by Alice Gordenker
Entry on Noguchi Shōhin in Bunbu kōmeiroku 文武高名録, a compilation of famous people and important literary figures published in 1893. Private collection. Image used here with special permission.
Are you familiar with the painter Noguchi Shōhin? If not, you’re hardly alone. Even when famous in their day, female artists are more likely to be forgotten because they are studied less, exhibited less and collected less. But Shōhin – and that’s how you’ll hear her discussed in Japan because the tradition here is to refer to artists by their pseudonym rather than their family name – may be an exception. Thanks to a recent exhibition in Tokyo at the Kosetsu Memorial Museum , her work has gained attention among a new generation of historians and art lovers.
Beauty Reading a Book 美人読書図 Bijin dokusho-zu (1872), Collection of Kosetsu Memorial Museum, Jissen Women’s University
Noguchi Shōhin was born in 1847, during the Edo period, and was active as a painter throughout the Meiji era and into the Taisho years. She died in 1917 at the age of 71, having received an unusual level of recognition within her lifetime. Her work was selected by the Japanese government to be shown at the World Columbian Exhibition in Chicago in 1893 as an example of the finest art of Japan, and in 1904, she became the first woman to receive the title of “Imperial Court Artist” (Teishitsu-gigeiin).
Chinese landscape with mountains and pavilion幽壑閑居図Yǖgaku kankyo-zu (1904), Collection of Kosetsu Memorial Museum, Jissen Women’s University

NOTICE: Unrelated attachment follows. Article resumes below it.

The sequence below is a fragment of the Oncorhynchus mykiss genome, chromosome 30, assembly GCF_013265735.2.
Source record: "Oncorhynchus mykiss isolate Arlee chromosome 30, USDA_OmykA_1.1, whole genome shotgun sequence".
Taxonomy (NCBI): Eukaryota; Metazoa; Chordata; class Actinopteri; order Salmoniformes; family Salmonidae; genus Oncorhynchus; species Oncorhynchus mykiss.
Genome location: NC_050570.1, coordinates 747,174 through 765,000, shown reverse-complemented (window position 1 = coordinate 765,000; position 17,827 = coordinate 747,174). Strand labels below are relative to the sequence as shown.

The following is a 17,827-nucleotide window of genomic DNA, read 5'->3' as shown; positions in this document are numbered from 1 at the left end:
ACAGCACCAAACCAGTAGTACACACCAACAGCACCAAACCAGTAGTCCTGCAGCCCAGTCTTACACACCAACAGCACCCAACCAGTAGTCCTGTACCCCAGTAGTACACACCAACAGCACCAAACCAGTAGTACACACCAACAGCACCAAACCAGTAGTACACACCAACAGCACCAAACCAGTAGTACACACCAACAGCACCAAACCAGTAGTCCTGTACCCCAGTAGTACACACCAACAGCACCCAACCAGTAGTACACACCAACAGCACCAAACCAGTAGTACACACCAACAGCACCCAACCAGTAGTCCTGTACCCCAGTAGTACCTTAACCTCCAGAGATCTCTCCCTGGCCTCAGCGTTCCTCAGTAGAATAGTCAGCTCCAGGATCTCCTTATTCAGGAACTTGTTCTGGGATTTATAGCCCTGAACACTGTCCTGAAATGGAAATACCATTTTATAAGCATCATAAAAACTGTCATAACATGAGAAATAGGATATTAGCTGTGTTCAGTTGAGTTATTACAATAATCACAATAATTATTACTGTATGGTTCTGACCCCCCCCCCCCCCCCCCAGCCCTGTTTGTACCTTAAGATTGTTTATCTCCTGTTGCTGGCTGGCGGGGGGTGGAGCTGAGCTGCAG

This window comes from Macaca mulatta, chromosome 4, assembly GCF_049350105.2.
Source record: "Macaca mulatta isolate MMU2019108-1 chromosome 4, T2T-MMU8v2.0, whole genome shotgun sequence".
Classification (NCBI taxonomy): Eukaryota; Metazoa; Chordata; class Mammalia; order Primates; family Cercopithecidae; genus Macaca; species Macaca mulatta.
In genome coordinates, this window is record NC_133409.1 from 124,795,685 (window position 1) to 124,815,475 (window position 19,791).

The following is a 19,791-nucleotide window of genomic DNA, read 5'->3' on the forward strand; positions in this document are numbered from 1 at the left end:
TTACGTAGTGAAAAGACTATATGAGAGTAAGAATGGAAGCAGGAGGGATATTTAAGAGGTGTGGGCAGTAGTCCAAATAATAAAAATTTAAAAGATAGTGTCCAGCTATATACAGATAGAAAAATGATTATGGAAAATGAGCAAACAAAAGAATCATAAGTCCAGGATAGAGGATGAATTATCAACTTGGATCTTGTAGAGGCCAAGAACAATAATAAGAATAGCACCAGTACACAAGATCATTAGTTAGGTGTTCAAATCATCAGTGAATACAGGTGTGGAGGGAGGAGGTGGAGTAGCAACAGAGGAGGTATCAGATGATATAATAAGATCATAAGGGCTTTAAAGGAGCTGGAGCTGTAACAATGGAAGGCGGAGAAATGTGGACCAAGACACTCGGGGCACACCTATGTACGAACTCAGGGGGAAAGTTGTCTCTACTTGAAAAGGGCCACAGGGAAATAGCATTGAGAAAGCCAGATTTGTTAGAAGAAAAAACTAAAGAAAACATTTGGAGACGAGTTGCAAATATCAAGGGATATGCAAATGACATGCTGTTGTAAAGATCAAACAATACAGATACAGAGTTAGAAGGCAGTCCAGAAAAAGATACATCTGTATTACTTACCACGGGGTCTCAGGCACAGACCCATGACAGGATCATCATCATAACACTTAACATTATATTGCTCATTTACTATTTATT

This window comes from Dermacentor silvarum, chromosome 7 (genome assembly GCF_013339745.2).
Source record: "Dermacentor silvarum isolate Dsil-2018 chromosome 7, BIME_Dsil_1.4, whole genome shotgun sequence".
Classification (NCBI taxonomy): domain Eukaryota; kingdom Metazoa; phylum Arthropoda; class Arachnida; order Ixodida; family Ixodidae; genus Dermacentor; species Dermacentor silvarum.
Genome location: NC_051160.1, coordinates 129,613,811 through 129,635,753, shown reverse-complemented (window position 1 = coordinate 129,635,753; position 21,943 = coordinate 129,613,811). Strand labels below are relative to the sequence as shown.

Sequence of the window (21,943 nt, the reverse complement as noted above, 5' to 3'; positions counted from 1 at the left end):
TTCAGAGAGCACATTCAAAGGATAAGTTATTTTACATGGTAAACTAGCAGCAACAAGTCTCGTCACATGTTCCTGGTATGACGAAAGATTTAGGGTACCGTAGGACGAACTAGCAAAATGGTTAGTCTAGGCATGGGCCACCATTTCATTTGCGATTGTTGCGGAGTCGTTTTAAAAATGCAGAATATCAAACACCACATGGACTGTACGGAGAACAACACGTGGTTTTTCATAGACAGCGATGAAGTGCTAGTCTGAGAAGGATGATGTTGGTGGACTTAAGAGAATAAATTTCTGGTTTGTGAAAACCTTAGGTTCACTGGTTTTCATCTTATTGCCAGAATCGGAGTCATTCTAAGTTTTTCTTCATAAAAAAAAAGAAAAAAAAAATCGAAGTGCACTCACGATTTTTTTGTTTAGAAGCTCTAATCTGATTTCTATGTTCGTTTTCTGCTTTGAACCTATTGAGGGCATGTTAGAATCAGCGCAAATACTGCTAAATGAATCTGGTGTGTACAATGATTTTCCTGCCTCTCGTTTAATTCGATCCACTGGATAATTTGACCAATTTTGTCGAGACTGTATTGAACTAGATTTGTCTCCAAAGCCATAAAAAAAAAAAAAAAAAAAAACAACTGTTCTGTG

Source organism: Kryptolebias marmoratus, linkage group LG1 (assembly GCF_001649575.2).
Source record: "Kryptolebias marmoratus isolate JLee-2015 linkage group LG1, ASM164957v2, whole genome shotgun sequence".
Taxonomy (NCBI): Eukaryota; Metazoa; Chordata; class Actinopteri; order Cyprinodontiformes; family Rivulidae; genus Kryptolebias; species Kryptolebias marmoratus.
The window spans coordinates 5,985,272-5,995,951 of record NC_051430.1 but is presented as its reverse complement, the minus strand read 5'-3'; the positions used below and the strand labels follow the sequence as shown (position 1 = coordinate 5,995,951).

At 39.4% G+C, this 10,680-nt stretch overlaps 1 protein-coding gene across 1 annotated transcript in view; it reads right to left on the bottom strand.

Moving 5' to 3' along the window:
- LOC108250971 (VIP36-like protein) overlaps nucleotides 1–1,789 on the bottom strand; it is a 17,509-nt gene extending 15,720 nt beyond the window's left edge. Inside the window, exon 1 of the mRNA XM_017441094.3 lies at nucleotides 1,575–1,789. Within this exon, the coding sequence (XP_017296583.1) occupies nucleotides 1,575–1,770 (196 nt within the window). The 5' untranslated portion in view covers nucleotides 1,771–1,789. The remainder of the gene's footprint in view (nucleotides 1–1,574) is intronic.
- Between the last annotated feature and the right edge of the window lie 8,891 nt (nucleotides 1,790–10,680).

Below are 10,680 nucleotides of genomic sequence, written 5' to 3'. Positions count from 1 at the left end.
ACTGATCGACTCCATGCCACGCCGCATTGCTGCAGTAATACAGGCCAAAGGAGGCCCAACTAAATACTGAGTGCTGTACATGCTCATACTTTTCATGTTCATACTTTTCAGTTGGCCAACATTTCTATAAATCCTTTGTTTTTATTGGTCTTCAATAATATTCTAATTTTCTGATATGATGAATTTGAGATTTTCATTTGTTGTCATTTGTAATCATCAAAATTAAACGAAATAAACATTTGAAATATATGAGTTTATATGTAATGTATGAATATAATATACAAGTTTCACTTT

Shōhin worked within the Nanga (Southern Painting) traditional within Japanese painting, which is also known as Bunjinga (literati painting). Japanese literati artists generally took their themes from Chinese painting, studying and emulating the southern style of painting through imported works and books.
Crabapple Blossoms and Birds 海棠小禽図 Kaidō shōkin-zu (1910), Collection of Kosetsu Memorial Museum, Jissen Women’s University
The Shōhin exhibition at the Kosetsu Memorial Museum was small, offering approximately 15 of her paintings, but it included all the genres for which she is best known: bijin-ga (paintings of beautiful women), Chinese landscapes and bird-and-flower paintings. There were also examples the work of other Japanese female painters with connections to Shōhin or active around the same time.
The museum is always free and is located on the campus of Jissen Women’s University, just a short walk from Shibuya station. If you’re interested in the history of women in Japanese art, it will pay to keep this museum on your radar. Following the principles of its founder, Shimoda Utako 下田歌子 (1854-1936), a staunch advocate for women’s education, in 1997 the university launched an initiative to actively collect the work of Japanese female painters. (The name of the museum comes from Shimoda’s artist’s pseudonym, Kosetsu.)
All images courtesy of the Kosetsu Memorial Museum.
This post is the first installment in a planned occasional series on Japanese women artists, from both the present and the past, who ought to be well known but are not. If you would like to contribute by introducing a Japanese female artist who deserves a wider audience, please contact the manager of this blog. For more by this author on painting women of Japan, see her June 2, 2015 article in The Japan Times.